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One Strike Out Eliminates Probable Tumor Suppressor

 
  February, 7 2007 23:20
your information resource in human molecular genetics
 
     
An X Chromosome Gene, WTX, Is Commonly Inactivated in Wilms Tumor
Miguel N. Rivera, Woo Jae Kim, Julie Wells, David R. Driscoll, Brian W. Brannigan, Moonjoo Han, James C. Kim, Andrew P. Feinberg, William L. Gerald, Sara O. Vargas, Lynda Chin, A. John Iafrate, Daphne W. Bell, Daniel A. Haber
Science 2 February 2007: Vol. 315. no. 5812, pp. 642 - 645

A new study in Science by Rivera et al. implicates the WTX gene, located on the X-chromosome, in contributing to the pediatric renal cancer Wilms tumor. Their findings challenge the widely held notion that tumor suppressor inactivation, and cancer initiation, requires bi-allelic tumor suppressor gene loss. In about one third of both male and female Wilms tumor samples analyzed, WTX was inactivated by a single mutational event, in contrast to the classical ‘two-hit’ (bi-allelic loss) model.

Previous analysis of Wilms tumor cases pinpointed a genetic culprit in the chromosome 11 gene WT1. However, loss of this zinc-finger transcription factor critical for kidney development accounted for only 5-10% of sporadic Wilms tumor cases. Therefore, Rivera et al. sought unrecognized genetic anomalies and noted a suspicious clustering of deletions around Xq11.1, which they narrowed down to a single locus designated WTX (“Wilms Tumor gene on the X chromosome”).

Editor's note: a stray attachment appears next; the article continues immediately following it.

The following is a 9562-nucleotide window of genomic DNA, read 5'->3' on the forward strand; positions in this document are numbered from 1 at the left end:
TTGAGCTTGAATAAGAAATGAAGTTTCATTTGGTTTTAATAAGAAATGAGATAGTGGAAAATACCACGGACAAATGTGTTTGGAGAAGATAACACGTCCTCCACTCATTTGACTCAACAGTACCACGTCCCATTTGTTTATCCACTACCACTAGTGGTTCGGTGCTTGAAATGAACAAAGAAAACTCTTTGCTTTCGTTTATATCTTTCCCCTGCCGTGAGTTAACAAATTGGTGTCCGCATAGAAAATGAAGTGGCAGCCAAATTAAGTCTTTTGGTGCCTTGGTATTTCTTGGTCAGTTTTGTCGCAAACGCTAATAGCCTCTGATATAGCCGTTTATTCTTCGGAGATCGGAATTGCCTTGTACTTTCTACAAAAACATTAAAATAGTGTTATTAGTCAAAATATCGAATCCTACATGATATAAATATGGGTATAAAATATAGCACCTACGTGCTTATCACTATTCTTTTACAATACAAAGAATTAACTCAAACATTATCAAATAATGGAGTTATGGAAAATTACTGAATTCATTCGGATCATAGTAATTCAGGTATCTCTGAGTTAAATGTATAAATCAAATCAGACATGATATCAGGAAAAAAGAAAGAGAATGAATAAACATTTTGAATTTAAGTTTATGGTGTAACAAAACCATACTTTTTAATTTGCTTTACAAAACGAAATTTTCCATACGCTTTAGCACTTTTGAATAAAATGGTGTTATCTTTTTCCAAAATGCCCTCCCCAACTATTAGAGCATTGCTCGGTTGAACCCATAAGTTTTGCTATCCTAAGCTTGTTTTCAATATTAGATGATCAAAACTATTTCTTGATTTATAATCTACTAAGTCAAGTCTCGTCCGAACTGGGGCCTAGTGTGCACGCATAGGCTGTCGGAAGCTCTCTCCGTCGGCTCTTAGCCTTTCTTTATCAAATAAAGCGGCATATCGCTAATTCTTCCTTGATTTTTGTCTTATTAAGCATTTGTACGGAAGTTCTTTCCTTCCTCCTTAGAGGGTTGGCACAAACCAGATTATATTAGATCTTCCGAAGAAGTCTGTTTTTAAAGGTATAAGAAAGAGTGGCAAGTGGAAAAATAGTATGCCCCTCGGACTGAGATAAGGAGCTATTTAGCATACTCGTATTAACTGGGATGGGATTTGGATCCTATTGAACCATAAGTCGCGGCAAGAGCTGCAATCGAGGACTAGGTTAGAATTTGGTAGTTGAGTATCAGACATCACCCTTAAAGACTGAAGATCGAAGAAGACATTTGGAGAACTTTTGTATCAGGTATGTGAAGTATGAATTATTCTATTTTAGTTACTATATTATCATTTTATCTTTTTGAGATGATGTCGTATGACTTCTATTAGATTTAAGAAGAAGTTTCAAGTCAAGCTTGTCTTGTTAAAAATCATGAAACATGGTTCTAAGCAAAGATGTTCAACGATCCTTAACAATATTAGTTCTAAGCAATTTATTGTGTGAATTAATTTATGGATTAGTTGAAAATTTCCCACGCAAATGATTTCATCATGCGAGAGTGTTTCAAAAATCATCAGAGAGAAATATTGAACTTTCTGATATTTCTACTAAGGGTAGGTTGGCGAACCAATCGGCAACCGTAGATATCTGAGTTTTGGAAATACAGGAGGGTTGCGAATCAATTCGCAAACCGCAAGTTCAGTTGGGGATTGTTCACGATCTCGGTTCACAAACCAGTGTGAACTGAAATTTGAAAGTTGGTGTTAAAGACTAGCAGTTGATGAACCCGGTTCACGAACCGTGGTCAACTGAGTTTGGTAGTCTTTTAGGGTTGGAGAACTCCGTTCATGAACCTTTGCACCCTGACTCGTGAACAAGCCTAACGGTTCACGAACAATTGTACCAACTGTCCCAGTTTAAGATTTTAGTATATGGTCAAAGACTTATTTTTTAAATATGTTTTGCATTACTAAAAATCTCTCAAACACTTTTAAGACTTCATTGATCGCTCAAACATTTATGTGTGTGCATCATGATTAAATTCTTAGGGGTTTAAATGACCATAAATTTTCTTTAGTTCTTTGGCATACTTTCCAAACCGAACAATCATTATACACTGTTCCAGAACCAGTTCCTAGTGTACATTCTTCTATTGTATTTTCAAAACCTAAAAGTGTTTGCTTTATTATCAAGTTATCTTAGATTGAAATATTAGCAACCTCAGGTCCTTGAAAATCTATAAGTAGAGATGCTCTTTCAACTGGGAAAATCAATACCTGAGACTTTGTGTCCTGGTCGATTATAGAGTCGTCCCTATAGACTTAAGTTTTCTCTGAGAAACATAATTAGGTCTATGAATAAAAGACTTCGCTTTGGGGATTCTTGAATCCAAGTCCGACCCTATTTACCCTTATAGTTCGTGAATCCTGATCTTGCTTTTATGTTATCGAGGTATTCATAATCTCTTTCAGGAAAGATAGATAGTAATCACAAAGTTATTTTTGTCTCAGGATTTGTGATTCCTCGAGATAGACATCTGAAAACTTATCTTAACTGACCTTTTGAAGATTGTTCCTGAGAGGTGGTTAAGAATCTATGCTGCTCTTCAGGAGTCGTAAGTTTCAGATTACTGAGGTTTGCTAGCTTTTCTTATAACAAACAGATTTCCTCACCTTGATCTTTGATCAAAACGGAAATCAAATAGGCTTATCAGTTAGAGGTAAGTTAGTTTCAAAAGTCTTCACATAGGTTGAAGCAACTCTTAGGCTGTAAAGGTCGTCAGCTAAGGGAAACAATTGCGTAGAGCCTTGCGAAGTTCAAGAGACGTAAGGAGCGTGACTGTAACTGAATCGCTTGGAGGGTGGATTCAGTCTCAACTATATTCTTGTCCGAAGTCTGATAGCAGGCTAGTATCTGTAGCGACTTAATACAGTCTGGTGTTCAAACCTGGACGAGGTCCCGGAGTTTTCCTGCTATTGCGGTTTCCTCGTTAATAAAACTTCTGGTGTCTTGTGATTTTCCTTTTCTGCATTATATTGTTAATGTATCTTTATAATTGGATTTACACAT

Surprisingly, inactivation of a single copy of WTX was strongly associated with Wilms tumor in both males and females alike. While males have only one WTX gene on their single X chromosome, in Wilms tumors of heterozygous females the mutant copy was always on the active chromosome and the wild type form was suppressed by X-inactivation. As might be predicted, WT1 and WTX RNA were expressed in largely overlapping domains during kidney development, including in the precursor cells from which Wilms tumor apparently originates. In initial functional tests, WTX exhibited tumor-suppressing properties but confirmation of the protein’s activity during tumor formation as well as normal development requires further studies.

This seminal report exemplifies the critical role of X-chromosome genetics in cancer development. The strong association of WTX inactivation with Wilms tumor solidifies the notion that one strike can be enough to trigger a deadly cancer.


Author contact:
Daniel A. Haber
haber@helix.mgh.harvard.edu


Message posted by: Robin Kimmel

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